Negotiating Plea Deals

Should You Accept a Diversion Program If You Are Innocent?

by Flenn Lane

When the police have good reason to believe a person committed a crime, they have the right to arrest the person. This person will have to appear before the local court and may have to go through a trial for the alleged crime. If this recently happened to you for a crime you did not even commit, you may wonder how you should go about handling this situation, especially if the court wants to offer you a diversion program for the crime. Here are several things you should know if this is the first time you are being charged with a crime.

The Prosecution Decides Whether or Not to Pursue the Case

In most criminal cases, the decision to pursue charges on a person lies in the hands of the prosecutor. The prosecutor is a lawyer that works for the state, and he or she makes this decision by reviewing the case and looking at the defendant's criminal history. If the case is serious and has evidence to prove that the person might be guilty, the prosecutor will proceed with the case. If there is no evidence or if the prosecutor does not believe the crime should be addressed at this point, he or she can make the decision to drop the case.

Prosecutors also have the option of offering a diversion program to a person that has been charged with a crime. This option is often used for people who have never been convicted of crimes or for crimes that are not very serious in nature.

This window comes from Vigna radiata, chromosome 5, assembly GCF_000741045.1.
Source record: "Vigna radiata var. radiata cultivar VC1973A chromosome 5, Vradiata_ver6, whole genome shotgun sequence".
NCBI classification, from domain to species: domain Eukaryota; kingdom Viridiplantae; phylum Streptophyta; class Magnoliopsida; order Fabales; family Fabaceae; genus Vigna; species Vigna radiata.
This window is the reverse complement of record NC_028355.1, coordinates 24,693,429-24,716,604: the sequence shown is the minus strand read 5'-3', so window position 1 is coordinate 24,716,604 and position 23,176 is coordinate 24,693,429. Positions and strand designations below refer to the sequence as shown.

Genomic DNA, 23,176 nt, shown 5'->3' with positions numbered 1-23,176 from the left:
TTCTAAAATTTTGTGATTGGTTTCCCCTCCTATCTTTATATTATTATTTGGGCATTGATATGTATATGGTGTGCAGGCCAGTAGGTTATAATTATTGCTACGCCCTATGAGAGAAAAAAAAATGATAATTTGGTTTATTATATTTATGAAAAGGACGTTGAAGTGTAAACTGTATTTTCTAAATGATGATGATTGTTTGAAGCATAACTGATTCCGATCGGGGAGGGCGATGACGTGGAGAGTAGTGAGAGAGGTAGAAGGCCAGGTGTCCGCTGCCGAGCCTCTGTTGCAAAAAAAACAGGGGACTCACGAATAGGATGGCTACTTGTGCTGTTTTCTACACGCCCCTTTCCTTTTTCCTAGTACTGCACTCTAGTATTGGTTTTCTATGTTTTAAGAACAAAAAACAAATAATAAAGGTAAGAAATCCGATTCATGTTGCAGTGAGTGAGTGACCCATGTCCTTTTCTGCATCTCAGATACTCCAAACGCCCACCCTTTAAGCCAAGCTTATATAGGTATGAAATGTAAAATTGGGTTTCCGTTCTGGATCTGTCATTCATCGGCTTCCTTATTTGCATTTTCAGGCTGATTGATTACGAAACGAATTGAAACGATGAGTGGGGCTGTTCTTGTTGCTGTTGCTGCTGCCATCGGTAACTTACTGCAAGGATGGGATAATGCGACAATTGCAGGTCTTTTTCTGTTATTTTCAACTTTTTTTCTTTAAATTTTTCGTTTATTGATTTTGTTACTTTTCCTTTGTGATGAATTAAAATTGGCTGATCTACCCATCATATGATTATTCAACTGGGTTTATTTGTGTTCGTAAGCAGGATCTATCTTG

How a Diversion Program Works

When a prosecutor chooses to offer a diversion program, you will find out about this when you go to your court hearing. The prosecutor will tell the judge that he or she is offering this program to you, and you have the right to accept it or deny it. Accepting this offer does not necessarily mean you are admitting guilt to the crime. In fact, if you accept the offer and complete the requirements of the offer, the charges will be dropped. You will not have to go to court for the charges, and you will have no further penalties or punishments for it.

If you decline the offer, you will most likely have to go through a court trial, and your results will be left in the hands of the judge or jury. If you are found guilty, you will have penalties to pay.

With a diversion program, you will likely be instructed by the court to complete certain requirements. These requirements serve as a punishment for the crime you allegedly committed, but they are typically fairly easy to complete. They might include completing community service for a certain length of time or attending classes to help you learn something. You may also have to stay out of legal trouble for a certain length of time.

If you accept the offer and do everything you are supposed to do, your charges will be dropped. If you accept the offer and do not complete the requirements, the charges will still be there, and you will have to go through a trial to determine your fate.

Why It's Often Better To Accept It

Accepting a diversion-program offer is usually the best option you have, but you should always talk to a criminal-defense attorney before making your decision. While you will have to complete steps for the diversion program, you will also have an easy way to get the charges dropped.

If you are not sure what to expect from your criminal trial, or to learn more about diversion programs, contact a criminal-defense attorney today. Click here for more info about how a defense attorney can help you.